Ed Driscoll

Two Papers In One, Part I

The New York Times, November 6, 2009 on “The Horror at Fort Hood:”

It is always a shock — and a cause for deep sadness — when a gunman fires malevolently at crowds of innocent people. We have seen it far too often: at Columbine High School in Colorado a decade ago; on the campus of Virginia Tech two years ago; at a center for immigrants in upstate New York in April; and in downtown Orlando, Fla., where a gunman shot and killed one person and wounded five others on Friday.

Still, this week’s rampage at the sprawling Fort Hood Army base in central Texas seems especially shocking.

On Thursday, an Army psychiatrist, clad in a military uniform, allegedly sprayed bullets inside a medical building, killing 13 people and wounding at least 30. The suspected gunman, Maj. Nidal Malik Hasan, has counseled scores of soldiers suffering post-traumatic stress disorder after serving in Iraq or Afghanistan. His victims on Thursday were men and women who were preparing to deploy to the battle zones or had returned from there.

Even more shocking, they were attacked on a heavily guarded military installation within the United States where they surely must have felt secure.

In the aftermath of this unforgivable attack, it will be important to avoid drawing prejudicial conclusions from the fact that Major Hasan is an American Muslim whose parents came from the Middle East.

President Obama was right when he told Americans, “we don’t know all the answers yet” and cautioned everyone against “jumping to conclusions.”


Paul Krugman of the New York Times, January 8, 2011: “Assassination Attempt In Arizona:”

A Democratic Congresswoman has been shot in the head; another dozen were also shot.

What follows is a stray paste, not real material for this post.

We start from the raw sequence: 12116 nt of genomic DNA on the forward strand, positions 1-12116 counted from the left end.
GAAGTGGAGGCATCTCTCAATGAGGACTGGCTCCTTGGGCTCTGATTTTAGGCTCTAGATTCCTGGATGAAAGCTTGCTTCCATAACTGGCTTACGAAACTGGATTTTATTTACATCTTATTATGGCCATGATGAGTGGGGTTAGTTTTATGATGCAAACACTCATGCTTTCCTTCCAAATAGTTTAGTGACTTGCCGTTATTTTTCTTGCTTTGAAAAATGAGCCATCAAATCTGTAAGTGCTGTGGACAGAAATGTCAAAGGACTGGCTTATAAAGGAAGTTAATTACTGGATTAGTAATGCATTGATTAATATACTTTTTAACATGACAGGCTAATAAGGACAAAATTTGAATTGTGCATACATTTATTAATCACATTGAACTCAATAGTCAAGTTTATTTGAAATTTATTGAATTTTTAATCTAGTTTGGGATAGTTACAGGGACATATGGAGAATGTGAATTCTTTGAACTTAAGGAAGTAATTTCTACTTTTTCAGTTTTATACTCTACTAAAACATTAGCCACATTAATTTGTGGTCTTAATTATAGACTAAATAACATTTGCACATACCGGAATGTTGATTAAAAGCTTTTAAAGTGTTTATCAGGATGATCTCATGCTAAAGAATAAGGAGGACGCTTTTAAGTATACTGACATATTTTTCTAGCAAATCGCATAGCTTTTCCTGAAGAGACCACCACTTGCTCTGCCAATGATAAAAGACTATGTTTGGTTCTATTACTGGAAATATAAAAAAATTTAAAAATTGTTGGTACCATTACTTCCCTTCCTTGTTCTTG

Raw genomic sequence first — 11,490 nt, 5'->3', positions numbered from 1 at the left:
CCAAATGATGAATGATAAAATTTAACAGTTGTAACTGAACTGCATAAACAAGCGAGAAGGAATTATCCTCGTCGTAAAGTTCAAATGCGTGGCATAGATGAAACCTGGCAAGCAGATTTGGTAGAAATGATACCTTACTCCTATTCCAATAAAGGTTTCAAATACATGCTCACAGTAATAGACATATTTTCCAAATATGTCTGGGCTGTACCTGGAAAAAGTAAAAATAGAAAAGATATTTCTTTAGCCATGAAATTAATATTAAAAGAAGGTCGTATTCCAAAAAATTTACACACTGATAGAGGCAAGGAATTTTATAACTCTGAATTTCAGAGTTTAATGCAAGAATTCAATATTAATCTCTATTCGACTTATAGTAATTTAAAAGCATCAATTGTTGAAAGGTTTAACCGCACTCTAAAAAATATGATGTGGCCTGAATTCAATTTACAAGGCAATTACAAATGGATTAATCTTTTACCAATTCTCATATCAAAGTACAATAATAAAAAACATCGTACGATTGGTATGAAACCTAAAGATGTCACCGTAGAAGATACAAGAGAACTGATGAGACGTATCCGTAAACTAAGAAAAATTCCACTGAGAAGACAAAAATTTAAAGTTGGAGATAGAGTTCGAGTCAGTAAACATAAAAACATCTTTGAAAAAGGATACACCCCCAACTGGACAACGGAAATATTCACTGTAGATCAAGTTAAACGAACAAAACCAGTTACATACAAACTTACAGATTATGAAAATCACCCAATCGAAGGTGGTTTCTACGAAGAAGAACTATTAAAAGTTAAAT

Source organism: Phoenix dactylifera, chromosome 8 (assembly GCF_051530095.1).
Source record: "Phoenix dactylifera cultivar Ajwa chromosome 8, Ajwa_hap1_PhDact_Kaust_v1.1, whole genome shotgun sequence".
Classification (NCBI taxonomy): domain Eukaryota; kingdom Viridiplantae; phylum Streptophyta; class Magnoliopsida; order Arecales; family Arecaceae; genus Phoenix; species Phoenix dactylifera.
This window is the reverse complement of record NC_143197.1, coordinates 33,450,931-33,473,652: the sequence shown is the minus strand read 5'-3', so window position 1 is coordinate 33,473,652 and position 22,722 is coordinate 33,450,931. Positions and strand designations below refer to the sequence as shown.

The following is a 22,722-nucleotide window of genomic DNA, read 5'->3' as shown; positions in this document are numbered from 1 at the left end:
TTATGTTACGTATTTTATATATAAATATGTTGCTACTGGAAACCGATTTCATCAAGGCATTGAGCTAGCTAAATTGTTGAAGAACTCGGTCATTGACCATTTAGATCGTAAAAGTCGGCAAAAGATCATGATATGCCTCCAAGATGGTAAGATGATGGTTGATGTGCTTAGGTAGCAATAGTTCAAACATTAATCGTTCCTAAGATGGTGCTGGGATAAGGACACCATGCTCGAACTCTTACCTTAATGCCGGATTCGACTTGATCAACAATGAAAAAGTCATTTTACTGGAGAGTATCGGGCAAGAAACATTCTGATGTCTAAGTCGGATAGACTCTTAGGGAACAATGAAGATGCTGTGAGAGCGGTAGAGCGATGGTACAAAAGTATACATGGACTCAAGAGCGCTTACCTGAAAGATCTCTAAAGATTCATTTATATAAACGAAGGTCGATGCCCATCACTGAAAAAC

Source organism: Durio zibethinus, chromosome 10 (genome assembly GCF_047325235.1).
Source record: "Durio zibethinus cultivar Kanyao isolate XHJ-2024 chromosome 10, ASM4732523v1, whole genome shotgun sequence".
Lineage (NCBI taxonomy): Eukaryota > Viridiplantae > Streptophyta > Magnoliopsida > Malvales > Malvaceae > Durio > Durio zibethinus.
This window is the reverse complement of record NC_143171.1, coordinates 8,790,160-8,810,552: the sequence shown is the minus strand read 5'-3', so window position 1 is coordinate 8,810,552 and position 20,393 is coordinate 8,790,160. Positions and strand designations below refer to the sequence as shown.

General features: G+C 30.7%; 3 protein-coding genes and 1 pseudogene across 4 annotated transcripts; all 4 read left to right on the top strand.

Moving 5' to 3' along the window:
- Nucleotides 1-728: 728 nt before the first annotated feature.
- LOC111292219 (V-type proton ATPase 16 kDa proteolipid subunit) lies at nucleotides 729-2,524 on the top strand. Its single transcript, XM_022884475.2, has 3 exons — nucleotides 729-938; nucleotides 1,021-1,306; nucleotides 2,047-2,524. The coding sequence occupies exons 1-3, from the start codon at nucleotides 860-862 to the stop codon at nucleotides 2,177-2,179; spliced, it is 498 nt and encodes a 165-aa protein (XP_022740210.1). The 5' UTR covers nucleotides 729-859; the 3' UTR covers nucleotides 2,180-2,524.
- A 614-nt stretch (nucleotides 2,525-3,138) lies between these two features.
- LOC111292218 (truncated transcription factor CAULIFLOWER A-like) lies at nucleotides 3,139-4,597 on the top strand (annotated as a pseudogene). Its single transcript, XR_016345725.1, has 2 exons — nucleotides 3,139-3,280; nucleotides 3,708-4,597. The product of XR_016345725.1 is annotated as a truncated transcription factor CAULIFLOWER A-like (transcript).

We don’t have proof yet that this was political, but the odds are that it was. She’s been the target of violence before. And for those wondering why a Blue Dog Democrat, the kind Republicans might be able to work with, might be a target, the answer is that she’s a Democrat who survived what was otherwise a GOP sweep in Arizona, precisely because the Republicans nominated a Tea Party activist. (Her father says that “the whole Tea Party” was her enemy.) And yes, she was on Sarah Palin’s infamous “crosshairs” list.

Just yesterday, Ezra Klein remarked that opposition to health reform was getting scary. Actually, it’s been scary for quite a while, in a way that already reminded many of us of the climate that preceded the Oklahoma City bombing.

You know that Republicans will yell about the evils of partisanship whenever anyone tries to make a connection between the rhetoric of Beck, Limbaugh, etc. and the violence I fear we’re going to see in the months and years ahead. But violent acts are what happen when you create a climate of hate. And it’s long past time for the GOP’s leaders to take a stand against the hate-mongers.


Or as one of Ace’s commenters put it, “Either he’s a Tea Party extremist or… please, no labels.”

Related: And also from Krugman, “A message to progressives: By all means, hang Senator Joe Lieberman in effigy.”

Related: Timesman Charles Blow on Sarah Palin: “She’s like the ominous blob in the horror films: the more you shoot at it, the bigger and stronger it becomes.”

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